My drink was laced

I can hear the hum
Flat in its drone
My mind is numb
My sanity gone

My fingers are in place
To type such melancholy
It fills this space
With its bitter cacophony

I want to scream
I want to break free
Of the chains that bind me
And hold me to this lie
Called life

I lock my door
And walk to the ledge
I've always wanted more
But now I'm on the edge

I look at the street below
At my millions of minions
Should I fly, float
Or crash into those simians?

Does Anybody Remember Laughter?

It's all happening! The biggest band in the world, Led Zeppelin, are re-uniting for one last concert, and it's happening in my lifetime. The only issue is that it's happening on November 26 in London. Now, how do I get to London? And how do I get the tickets for what will obviously be one of the most sought-after events in the history of the world? It all works out to be so expensive. Apparently, tickets were made available via a lottery system on Ahmettribute.com, costing 125 UKP (254 USD). The website exceeded its bandwidth allowance and crashed almost immediately following the announcement (Source). It's still down, I checked.

As I sat fretting over the prospect of missing the opportunity that will allow me to tell my grandkids proudly that I attended a Led Zeppelin concert (doesn't matter if the drummer's first name is different, the initial is still the same), one of my friends came up with an idea. She suggested that I start a charity to raise money to help me go to London and attend the Led Zeppelin concert. So, I will.

This is a plea to all music lovers as well as general humanitarians out there; this is a plea to kindly donate to the "Venkat For Led Zep" charity fund. Donations will be accepted in all manners and forms: money, flight tickets, concert tickets, Led Zep albums and merchandise, a dinner date, a plum role in a feature film, the chance to direct my own feature film, a puppy, a book publishing contract, a shiny new cruiser bike, a shiny new drum kit. You get the idea.

This is how you can donate. Leave a comment. I will reply. We can work out details. Oh, and if you donate to the "Venkat For Led Zep" charity fund, all your donations will be exempt from Income Tax under section 80D (if and only when I become the Income Tax Commissioner). So, donate generously.

Wednesday, September 12, 2007

Music For The Day

Song of the day:
Dancing Shoes - Arctic Monkeys (w/ Buena Vista Social Club)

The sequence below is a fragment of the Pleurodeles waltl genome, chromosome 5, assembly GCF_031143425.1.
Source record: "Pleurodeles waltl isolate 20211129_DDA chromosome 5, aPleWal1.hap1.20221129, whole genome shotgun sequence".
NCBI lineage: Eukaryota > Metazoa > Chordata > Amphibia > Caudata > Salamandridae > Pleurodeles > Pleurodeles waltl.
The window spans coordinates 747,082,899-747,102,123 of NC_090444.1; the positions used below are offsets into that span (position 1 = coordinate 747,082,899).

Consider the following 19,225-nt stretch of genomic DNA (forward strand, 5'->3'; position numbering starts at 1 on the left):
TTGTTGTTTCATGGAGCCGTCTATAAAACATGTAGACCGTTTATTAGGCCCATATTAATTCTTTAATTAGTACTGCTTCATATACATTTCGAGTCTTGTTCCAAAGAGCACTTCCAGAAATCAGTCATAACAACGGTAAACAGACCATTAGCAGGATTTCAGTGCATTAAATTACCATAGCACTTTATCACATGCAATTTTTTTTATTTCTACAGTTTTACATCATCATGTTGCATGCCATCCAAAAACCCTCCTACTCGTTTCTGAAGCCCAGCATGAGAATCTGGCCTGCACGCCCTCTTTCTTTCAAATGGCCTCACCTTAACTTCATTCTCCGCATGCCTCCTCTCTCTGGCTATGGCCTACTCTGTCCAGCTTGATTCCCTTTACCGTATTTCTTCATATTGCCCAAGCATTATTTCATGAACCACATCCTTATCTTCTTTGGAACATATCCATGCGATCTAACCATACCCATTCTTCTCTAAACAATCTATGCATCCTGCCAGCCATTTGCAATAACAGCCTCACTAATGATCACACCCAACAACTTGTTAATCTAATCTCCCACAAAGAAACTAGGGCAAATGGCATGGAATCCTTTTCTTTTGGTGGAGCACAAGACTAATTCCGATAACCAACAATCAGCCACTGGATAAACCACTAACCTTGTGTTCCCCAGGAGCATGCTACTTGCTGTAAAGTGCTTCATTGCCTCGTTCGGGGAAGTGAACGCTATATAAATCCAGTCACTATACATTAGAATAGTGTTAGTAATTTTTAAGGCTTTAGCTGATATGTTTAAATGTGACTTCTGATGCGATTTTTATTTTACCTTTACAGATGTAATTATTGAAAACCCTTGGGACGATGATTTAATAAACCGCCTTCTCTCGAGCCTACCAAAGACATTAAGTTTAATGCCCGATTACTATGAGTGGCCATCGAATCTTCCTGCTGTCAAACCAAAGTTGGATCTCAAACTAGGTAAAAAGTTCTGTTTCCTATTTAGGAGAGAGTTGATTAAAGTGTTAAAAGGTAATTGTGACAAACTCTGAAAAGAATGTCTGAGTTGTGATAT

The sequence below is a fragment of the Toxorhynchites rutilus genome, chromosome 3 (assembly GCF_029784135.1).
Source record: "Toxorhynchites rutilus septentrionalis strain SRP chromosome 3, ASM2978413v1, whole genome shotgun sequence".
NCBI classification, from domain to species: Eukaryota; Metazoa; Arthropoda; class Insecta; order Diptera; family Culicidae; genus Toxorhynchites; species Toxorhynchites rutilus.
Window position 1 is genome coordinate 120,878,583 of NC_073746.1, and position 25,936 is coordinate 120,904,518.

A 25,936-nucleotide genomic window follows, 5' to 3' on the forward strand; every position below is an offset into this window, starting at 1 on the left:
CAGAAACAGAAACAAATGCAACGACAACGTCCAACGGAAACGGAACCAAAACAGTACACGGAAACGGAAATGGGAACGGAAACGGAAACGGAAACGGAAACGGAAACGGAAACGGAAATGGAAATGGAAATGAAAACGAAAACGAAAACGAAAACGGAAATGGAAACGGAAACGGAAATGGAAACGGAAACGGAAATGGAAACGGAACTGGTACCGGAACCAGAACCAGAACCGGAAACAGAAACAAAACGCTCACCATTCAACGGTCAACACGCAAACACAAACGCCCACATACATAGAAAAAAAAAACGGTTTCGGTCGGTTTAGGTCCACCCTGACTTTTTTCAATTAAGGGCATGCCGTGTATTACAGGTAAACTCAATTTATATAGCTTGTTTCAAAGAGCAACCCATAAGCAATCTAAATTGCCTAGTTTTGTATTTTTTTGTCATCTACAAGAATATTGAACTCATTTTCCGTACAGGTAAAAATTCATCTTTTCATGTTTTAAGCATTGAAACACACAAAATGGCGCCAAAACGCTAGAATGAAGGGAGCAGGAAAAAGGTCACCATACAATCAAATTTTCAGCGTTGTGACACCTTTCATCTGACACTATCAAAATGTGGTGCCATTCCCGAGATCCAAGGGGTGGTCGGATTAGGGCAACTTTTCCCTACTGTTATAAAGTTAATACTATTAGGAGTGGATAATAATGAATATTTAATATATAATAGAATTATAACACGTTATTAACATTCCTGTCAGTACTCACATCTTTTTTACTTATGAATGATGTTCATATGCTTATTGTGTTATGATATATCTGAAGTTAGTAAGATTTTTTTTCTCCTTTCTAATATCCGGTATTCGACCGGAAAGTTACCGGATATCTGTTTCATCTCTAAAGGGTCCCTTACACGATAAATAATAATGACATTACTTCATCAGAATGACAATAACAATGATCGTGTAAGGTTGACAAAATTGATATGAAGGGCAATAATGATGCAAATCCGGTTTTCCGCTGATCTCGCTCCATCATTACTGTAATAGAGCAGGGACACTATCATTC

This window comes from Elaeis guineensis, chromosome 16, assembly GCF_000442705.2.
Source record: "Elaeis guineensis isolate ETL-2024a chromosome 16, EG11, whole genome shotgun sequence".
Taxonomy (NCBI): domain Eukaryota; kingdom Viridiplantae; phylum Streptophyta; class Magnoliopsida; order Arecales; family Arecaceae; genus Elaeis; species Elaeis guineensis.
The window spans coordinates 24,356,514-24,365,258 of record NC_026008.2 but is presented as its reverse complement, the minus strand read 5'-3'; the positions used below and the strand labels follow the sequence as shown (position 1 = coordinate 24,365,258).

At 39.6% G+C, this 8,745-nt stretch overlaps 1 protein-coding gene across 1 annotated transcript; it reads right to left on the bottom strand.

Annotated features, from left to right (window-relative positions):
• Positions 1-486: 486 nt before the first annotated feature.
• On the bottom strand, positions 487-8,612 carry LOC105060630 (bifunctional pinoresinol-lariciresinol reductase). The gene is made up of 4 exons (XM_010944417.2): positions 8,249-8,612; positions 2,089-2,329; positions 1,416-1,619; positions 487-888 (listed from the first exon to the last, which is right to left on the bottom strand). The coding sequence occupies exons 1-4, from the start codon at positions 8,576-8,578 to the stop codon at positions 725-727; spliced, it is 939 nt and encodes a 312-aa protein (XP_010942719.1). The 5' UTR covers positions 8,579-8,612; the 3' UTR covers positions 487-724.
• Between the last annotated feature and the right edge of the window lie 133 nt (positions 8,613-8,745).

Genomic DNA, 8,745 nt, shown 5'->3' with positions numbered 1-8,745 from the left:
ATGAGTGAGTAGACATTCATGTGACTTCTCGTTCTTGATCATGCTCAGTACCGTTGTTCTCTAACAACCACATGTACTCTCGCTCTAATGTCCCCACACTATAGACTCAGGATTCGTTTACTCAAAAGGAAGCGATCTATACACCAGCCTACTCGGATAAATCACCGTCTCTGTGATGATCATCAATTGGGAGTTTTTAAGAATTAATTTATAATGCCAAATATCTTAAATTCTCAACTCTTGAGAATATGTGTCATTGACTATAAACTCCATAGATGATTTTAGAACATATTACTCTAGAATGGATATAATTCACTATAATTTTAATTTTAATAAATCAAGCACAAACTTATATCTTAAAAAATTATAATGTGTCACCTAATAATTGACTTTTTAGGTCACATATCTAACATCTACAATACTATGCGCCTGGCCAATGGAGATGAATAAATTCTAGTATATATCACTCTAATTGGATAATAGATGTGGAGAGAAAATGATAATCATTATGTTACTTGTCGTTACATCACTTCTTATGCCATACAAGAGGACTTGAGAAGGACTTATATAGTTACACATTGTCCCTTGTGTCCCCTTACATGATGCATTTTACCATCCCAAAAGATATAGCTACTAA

Dancing Shoes is a song that's been done by Arctic Monkeys, and it sounds like the same band here jamming with probably Buena Vista Social Club. Either that or it's a brilliant cover version or it's been remixed really well. You can get the distinctive Cuban flavour in the song.

Artist of the day:
Joe Satriani

I was gifted a Joe Satriani album Engines Of Creation on my birthday by a couple of my classmates when I was in college. I had never heard of him till then. I will not say I was blown away because I wasn't, but this guy is still a great listen. I love instrumentals.

Thursday, September 06, 2007

The Friendly Tug

A funny thing happened today. I was going through the list of my friends in my gtalk and I chanced upon the pictures of two of my closest friends in Bangalore. Now I've seen these pictures before and I speak to these guys now and then, but this time I really scrutinised the pictures. And behind my eyes exploded this surge of emotion and memories. The three of us have been together since our school days and we have more than a decade of friendship to speak of. In the last few years, we have really gotten close, despite the distances that have often plagued us.

I now have a different reason to go back home. Both of them are in Bangalore. One of them came back from the States just as I was preparing to leave Bangalore for MICA and Ahmedabad. Since then, both of them have stayed on in Bangalore while I have been away, first in MICA, now in Delhi. The other one has really been the binding force. He stuck on in Bangalore and is living life to the hilt. If it weren't for him, I doubt that the three of us would have been the cohesive force we are today.

I am now imagining life in Bangalore. I see gym sessions, drinking sessions, discussing work over lunch, having philosophical discussions, talking about women (like the good old days). Why would I not want to move back home to Bangalore?

I keep having these flashes of Bangalore, visual images that make my stomach go into knots. Roads, the muggy weather, the cool breeze, the trees, some building, the crowd on Brigade Road, anything. Sigh!

On an aside, I've been off cigarettes for nearly a week now. I tried taking a couple of drags yesterday, but it tasted horrible. I still keep getting these occassional cravings though, that I've been fighting off. I've been fairly ill since I quit cold turkey on Friday, and I'm guessing it's a withdrawal effect. Still, I'm sticking to my guns.

Healthier life, here I come.

Bangalore and home, here I come.

P.S.: I've been featured in some guy's list of Indian blogs. You can see it here. I guess this is just the start to fame and fortune.